Svenska folkets tidning (Minneapolis, Minn.; St. Paul, Minn.) 1881-1927 Browse the title
The Swedish language weekly newspaper Svenska folkets tidning (the Swedish People's Paper) began publication in Minneapolis, Minnesota on October 5, 1881. Known for being progressive and liberal leaning but moderate in tone, the paper was published by the Swedish Publishing Company of Minneapolis, comprised of President Victor Berggren, Treasurer P.J.E. Clementson, and Secretary Alfred Soderstrom. The first managing editor of the paper was Magnus Lunnow, who had previously served on the editorial staff of Svenska tribunen. Early contributors included notable Swedish American Minnesotans John Lind, Hans Mattson and Albert Berg.
The paper was a success from the start, with 3,000 subscribers reported after the first three months, and an increase to 9,000 subscribers in the second year. In 1883 the paper was sold to Alfred Soderstrom, editor Lunnow, and Olaf Hoglund. In the spring of 1899 the Swedish Printing Company was incorporated and given control of the paper in order to improve its finances and allow the construction of an enlarged modern printing plant. In November 1899 the paper's plant was lost when a fire broke out in the Tribune Building, where it was housed on the seventh floor.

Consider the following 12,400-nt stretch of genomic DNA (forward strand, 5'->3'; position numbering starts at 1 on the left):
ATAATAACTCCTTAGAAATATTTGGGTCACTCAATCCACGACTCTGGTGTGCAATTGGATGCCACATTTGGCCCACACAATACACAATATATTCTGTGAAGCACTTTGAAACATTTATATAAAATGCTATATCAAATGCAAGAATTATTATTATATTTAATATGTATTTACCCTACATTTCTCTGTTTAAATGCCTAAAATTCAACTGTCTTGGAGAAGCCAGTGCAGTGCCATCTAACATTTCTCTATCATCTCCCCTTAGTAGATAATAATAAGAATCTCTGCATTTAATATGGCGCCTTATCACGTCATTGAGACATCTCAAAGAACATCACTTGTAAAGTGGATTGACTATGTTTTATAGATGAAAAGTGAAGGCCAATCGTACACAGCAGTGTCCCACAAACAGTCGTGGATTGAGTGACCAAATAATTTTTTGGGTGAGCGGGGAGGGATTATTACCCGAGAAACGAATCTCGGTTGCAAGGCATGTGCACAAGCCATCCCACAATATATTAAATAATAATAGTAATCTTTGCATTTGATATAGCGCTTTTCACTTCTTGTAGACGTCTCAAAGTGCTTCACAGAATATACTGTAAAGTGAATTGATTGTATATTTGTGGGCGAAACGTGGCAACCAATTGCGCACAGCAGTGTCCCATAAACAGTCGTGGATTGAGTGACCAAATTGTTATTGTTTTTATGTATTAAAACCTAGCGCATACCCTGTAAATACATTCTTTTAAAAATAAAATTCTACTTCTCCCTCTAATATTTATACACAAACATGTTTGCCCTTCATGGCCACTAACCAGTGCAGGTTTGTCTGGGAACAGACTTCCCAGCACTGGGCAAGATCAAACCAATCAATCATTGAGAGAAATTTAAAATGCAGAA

Longtime editor Lunnow died in 1903. In 1908 A.G. Johnson bough the paper from the shareholders and oversaw increases in circulation and advertising; however, the paper later struggled. Johnson died in 1924 and the paper was absorbed by Svenska amerikanska posten in 1927, publishing its last issue on August 25 of that year. Svenska folkets tidning was published in English and Swedish from August 1908-July 1911 and again January 1916-May 1927.
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